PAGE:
In the midst of the crazy, pink and heart-shaped whirlwind that is Valentine’s Day, it’s important to recognize what else we are here to celebrate: Black History Month, a time when we can remember, honor and learn from past and present African Americans who have fought for justice and equality across the globe.
With this in mind, we are shining a spotlight on a few influential Black women writers who have used their craft and passion for the written word to speak their truth.
“It’s particularly important to study Black women writers because readers who are Black women need to find themselves represented in literature, and readers who are not Black women need access to Black women’s experiences,” said PLNU literature professor Katie Manning. “By this, we can see our similarities as humans and also we can understand some of the experiences and pressures that are unique to Black women’s lives that we might not be able to see or imagine on our own.”
Here are four of our top author recommendations and prepare to get inspired:
Alice Walker: This highly acclaimed novelist, poet and essayist is also known for her work as a social activist and advocate for civil and women’s rights. She is the author of The Color Purple, which won the Pulitzer Prize and the National Book Award. The well-known novel focuses on the life of African American women in the 1930s and addresses issues such as social class and gender roles.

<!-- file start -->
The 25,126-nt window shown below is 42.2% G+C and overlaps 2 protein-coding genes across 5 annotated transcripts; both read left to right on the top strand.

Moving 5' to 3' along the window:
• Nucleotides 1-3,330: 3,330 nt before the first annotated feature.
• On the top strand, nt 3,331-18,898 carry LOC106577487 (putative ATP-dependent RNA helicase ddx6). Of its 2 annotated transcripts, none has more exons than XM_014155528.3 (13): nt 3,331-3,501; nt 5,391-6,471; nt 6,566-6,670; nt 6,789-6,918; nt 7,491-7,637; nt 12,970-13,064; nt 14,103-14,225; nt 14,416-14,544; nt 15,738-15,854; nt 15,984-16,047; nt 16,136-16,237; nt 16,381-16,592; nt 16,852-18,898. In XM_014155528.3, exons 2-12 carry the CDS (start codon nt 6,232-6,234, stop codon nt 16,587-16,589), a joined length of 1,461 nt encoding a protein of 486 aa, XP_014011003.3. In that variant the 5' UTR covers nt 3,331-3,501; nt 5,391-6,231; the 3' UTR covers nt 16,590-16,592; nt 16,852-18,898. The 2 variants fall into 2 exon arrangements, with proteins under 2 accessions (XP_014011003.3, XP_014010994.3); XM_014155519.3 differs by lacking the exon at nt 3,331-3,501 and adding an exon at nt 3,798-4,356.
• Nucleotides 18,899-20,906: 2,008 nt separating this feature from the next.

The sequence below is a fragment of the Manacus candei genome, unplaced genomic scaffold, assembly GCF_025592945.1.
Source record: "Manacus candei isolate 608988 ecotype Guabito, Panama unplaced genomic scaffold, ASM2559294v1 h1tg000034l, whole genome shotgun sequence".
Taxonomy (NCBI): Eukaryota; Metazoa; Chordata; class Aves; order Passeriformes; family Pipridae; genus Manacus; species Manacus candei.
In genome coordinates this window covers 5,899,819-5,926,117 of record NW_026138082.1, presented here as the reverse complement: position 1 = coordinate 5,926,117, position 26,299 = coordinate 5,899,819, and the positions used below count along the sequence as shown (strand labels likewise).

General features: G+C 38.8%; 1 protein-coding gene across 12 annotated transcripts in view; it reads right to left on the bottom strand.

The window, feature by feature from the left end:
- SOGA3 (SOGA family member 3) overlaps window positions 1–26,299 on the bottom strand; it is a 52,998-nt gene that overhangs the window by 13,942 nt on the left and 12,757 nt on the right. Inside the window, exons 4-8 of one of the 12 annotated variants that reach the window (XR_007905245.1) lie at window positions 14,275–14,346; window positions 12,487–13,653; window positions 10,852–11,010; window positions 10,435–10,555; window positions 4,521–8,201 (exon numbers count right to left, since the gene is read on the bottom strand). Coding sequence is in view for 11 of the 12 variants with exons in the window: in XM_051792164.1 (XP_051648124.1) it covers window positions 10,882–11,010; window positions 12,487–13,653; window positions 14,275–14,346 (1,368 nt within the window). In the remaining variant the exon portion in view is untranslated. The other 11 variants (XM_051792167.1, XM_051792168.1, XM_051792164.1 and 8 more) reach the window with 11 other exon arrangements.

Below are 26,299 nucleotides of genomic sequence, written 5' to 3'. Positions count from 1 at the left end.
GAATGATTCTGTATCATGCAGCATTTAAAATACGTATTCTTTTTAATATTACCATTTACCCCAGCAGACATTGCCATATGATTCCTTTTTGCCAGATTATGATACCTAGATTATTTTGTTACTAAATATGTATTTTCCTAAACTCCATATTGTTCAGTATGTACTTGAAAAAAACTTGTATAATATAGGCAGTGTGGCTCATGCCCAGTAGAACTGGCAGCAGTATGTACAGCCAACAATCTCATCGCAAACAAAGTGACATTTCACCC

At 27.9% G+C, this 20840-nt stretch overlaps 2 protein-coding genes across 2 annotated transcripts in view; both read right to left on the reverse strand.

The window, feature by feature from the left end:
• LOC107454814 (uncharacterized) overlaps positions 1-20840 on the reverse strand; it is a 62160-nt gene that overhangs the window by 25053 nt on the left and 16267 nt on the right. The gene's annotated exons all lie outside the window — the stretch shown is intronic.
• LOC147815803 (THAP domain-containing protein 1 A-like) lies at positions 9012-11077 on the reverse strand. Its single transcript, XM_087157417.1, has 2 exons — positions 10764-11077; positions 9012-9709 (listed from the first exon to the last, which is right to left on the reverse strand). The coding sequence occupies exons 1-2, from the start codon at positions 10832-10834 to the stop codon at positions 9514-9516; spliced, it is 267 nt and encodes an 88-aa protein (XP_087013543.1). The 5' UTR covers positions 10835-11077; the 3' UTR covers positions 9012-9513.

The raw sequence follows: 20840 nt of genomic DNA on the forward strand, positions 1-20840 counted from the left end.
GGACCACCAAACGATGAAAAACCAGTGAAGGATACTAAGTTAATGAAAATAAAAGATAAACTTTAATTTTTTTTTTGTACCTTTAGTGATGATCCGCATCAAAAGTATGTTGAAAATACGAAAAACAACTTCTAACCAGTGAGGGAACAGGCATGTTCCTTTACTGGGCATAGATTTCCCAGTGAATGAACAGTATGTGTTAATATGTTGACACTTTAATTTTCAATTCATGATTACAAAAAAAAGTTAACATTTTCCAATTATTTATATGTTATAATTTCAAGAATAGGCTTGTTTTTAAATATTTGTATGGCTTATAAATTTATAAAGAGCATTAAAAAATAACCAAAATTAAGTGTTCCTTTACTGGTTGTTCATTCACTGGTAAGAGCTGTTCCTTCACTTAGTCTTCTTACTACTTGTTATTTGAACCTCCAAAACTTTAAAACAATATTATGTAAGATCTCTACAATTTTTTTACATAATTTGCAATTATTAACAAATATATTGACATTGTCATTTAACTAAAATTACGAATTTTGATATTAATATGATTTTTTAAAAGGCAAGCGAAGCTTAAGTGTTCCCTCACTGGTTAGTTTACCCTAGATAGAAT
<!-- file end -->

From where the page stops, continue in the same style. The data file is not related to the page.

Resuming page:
Maya Angelou: A poet, essayist and civil rights activist, Maya Angelou was an internationally acclaimed icon. One of her several autobiographies, I Know Why the Caged Bird Sings, brought Angelou well-deserved recognition and was an instant bestseller. Angelou is also widely known for her poetry, some of which include “Still I Rise,” “Phenomenal Woman” and “On the Pulse of the Morning,” which she recited at Bill Clinton’s inauguration. As a civil rights activist, Angelou worked closely with the likes of Martin Luther King Jr. and Malcolm X.
Chimamanda Ngozi Adichie: As a Nigerian writer of novels, short stories and nonfiction, Adichie is widely regarded as a powerful influence in African and Black literature. Her novels, including Purple Hibiscus, Half of a Yellow Sun, and Americanah, all received critical acclaim, along with her well-known book-length essay We Should All Be Feminists.
Gwendolyn Brooks: The first African American to ever win the Pulitzer Prize, Gwendolyn Brooks was one of the most highly influential poets of the 20th century. Her work focused on the lives of ordinary people in her community, while highlighting issues concerning civil rights. Some of her most well-known pieces include, “We Real Cool,” “To Those of My Sisters Who Kept Their Naturals” and “the mother.”